To some stamp collectors, suggesting the use of stamps as an investment is highly controversial. For many popular stores and dealers, telling them that you want to purchase stamps as an investment is a mistake. They often will tell you that stamps are not an investment, and refuse to provide any literature as to how to make money selling stamp collection or dealing in stamps. This response is fairly typical, as stamp dealers only deal in stamps and are legally precluded from giving anything that might represent investment advice.
By and large, most people get into stamp collecting because they enjoy stamps. These little pieces of artwork that affix neatly to postcards and envelopes can tell many stories about where they have been, the history of their countries of origin, and can provide enjoyment to those who simply appreciate their lovely designs.
That said, the thought often crosses a stamp collector’s mind that the collection might be worth something someday. Few collectors who set out collecting as a hobby end up with a collection worth much more than what they paid. However, if you begin your collection with an eye toward investment, it is possible to gain some financial value from your hobby as well. You want to pay close attention to a stamps value, which involves looking at many factors before you buy. Only by getting a good deal on high quality stamps can you hope to earn a profit when selling stamp collection.
The key word in stamp collecting for profit is “condition.” Pristine stamps earn top dollar. You should always seek to get a stamp in the best condition available. Here are some factors to consider:
- Centering of design. Turn the stamp upside down and look at the edges. Is the design centered on the stamp? A well-centered design is more valuable.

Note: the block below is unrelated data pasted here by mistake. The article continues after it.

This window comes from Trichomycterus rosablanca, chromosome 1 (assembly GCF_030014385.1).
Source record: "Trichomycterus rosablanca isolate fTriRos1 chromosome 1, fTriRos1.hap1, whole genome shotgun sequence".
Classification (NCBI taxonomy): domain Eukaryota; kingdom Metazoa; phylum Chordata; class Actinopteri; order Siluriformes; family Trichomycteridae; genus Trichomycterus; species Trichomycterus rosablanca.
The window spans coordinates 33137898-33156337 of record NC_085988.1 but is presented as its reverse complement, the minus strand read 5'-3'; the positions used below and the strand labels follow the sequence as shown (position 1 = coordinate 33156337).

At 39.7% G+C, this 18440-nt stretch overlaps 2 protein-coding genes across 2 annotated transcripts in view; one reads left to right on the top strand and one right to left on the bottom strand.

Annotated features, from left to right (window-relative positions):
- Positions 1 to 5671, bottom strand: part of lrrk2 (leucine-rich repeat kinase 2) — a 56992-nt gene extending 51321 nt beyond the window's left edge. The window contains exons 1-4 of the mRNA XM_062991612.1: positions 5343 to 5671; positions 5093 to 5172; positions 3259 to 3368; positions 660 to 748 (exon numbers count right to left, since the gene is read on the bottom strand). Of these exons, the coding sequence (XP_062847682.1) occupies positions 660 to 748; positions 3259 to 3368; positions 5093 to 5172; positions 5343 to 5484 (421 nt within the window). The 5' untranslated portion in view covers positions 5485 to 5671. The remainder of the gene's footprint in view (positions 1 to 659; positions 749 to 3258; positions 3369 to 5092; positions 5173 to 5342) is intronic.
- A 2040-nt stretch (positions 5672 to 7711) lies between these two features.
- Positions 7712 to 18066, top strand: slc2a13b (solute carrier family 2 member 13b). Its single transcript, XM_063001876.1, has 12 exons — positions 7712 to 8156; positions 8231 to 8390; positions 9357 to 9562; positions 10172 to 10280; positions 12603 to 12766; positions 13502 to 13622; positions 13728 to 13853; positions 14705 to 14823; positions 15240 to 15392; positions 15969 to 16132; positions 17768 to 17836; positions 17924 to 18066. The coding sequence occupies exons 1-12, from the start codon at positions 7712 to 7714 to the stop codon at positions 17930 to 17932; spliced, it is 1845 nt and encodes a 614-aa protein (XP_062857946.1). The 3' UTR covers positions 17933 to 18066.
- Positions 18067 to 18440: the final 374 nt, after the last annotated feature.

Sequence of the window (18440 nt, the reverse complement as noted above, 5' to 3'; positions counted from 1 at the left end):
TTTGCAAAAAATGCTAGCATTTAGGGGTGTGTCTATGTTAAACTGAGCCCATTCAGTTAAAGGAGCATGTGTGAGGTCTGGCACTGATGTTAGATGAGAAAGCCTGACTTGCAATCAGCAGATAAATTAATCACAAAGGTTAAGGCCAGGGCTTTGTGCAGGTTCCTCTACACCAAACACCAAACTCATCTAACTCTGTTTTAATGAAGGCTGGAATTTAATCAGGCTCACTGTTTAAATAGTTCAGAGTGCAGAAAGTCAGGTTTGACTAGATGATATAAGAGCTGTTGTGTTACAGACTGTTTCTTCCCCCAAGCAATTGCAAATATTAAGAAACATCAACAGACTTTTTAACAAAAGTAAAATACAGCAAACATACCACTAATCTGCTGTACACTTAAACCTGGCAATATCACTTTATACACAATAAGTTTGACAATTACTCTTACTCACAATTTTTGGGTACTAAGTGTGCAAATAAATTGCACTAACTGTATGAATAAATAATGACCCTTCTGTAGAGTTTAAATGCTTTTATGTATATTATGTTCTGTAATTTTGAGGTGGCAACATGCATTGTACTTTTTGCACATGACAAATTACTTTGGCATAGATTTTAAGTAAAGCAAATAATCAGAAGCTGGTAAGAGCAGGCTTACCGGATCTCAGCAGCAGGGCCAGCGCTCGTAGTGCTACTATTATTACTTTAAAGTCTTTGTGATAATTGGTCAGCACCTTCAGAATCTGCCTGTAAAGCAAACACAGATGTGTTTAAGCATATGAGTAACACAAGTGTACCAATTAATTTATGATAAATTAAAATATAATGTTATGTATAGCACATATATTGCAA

- Examine the gum. The more intact the gum on the back of the stamp, the higher the value. Note that there are some gum replacements, but mint condition gum is far more valuable.
- Look at the perforations. Are they intact or at least cleanly cut? Jagged edges will reduce value.
- Note cancellation marks. Cancellation marks can reduce a stamp’s value. Look for stamps that have light marks, or no marks. You do not want marks that interfere at all with the stamp’s design.
After examining condition, you should then investigate your potential stamp. Where does it come from? How rare is it? Is there a demand in the market for this particular stamp? Keep in mind that demand will fluctuate and is often a matter of timing and luck. Sometimes, a rare stamp is being highly sought after by several different collectors. Other times, the number of rare stamps exceeds the number of collectors who want them. This can make stamp collecting rather volatile and you should be aware of this before approaching collecting as an investment.
Stamp collecting is a worthwhile hobby regardless of how you approach it. If you are careful and meticulous, you may end up with a valuable asset when the time comes for selling stamp collection.